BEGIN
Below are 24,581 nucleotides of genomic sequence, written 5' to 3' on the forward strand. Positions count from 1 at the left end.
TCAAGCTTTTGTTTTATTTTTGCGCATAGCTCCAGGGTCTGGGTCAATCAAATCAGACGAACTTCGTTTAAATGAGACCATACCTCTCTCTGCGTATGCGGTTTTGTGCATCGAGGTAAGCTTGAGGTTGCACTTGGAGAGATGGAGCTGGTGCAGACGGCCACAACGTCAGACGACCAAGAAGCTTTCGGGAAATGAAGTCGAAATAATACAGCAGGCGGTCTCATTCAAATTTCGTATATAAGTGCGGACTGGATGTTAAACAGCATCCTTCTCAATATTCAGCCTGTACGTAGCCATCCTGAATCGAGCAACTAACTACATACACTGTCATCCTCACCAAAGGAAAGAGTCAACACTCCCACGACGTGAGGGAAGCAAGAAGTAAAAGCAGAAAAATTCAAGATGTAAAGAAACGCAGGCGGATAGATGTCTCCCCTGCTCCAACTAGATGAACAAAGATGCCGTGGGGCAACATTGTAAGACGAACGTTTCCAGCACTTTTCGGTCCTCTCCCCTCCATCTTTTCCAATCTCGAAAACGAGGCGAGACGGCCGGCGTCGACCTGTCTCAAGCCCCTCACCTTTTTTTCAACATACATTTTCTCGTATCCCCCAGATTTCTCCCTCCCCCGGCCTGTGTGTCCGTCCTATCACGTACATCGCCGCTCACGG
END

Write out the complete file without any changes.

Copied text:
Below are 24,581 nucleotides of genomic sequence, written 5' to 3' on the forward strand. Positions count from 1 at the left end.
TCAAGCTTTTGTTTTATTTTTGCGCATAGCTCCAGGGTCTGGGTCAATCAAATCAGACGAACTTCGTTTAAATGAGACCATACCTCTCTCTGCGTATGCGGTTTTGTGCATCGAGGTAAGCTTGAGGTTGCACTTGGAGAGATGGAGCTGGTGCAGACGGCCACAACGTCAGACGACCAAGAAGCTTTCGGGAAATGAAGTCGAAATAATACAGCAGGCGGTCTCATTCAAATTTCGTATATAAGTGCGGACTGGATGTTAAACAGCATCCTTCTCAATATTCAGCCTGTACGTAGCCATCCTGAATCGAGCAACTAACTACATACACTGTCATCCTCACCAAAGGAAAGAGTCAACACTCCCACGACGTGAGGGAAGCAAGAAGTAAAAGCAGAAAAATTCAAGATGTAAAGAAACGCAGGCGGATAGATGTCTCCCCTGCTCCAACTAGATGAACAAAGATGCCGTGGGGCAACATTGTAAGACGAACGTTTCCAGCACTTTTCGGTCCTCTCCCCTCCATCTTTTCCAATCTCGAAAACGAGGCGAGACGGCCGGCGTCGACCTGTCTCAAGCCCCTCACCTTTTTTTCAACATACATTTTCTCGTATCCCCCAGATTTCTCCCTCCCCCGGCCTGTGTGTCCGTCCTATCACGTACATCGCCGCTCACGG